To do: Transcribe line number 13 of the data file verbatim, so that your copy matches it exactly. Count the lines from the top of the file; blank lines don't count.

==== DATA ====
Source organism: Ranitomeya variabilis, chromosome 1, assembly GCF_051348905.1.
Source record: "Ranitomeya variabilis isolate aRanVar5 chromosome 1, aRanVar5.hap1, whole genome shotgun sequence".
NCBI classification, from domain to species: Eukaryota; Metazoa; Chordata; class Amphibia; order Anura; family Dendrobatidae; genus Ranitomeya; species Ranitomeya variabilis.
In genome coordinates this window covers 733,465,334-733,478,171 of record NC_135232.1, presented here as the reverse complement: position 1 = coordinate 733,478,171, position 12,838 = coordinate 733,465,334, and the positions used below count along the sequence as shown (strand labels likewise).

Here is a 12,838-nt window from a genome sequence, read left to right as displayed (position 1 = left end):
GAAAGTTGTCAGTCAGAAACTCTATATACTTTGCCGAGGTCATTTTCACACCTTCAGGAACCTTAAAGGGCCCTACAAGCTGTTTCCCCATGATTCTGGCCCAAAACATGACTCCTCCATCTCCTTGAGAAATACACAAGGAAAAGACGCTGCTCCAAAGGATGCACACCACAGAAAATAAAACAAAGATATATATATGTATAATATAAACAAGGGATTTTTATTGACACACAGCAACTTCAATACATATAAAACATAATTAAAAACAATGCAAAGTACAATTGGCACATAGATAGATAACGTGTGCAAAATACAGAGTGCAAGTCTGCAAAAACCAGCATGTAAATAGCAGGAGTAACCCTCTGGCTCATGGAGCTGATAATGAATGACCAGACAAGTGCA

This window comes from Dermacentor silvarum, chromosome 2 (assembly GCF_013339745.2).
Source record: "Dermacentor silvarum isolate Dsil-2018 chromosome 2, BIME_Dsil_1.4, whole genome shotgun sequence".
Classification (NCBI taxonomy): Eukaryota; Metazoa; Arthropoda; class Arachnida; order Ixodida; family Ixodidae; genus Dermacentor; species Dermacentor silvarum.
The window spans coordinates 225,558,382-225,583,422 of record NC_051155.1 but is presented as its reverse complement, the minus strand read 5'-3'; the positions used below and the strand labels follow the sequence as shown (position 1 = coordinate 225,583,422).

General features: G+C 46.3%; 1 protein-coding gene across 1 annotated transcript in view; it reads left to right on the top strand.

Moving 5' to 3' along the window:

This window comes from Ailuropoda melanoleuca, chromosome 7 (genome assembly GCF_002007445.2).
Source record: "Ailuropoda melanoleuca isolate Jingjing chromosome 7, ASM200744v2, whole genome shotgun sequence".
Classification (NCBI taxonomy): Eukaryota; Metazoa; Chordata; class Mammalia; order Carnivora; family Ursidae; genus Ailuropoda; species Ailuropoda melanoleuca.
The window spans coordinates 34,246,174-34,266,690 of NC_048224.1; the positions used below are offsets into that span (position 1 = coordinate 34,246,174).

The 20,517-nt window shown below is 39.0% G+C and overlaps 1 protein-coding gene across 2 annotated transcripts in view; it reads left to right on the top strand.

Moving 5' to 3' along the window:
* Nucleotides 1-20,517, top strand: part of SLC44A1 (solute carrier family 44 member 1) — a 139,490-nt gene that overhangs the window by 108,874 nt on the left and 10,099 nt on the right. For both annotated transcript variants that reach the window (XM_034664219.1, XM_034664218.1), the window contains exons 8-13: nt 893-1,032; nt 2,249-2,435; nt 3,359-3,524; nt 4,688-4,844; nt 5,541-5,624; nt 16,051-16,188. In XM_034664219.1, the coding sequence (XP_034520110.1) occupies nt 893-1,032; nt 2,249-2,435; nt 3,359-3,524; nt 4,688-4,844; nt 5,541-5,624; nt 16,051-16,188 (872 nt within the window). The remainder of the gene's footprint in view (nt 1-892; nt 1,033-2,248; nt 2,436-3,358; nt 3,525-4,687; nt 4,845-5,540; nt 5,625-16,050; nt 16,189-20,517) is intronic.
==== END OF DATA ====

This window comes from Ailuropoda melanoleuca, chromosome 7 (genome assembly GCF_002007445.2).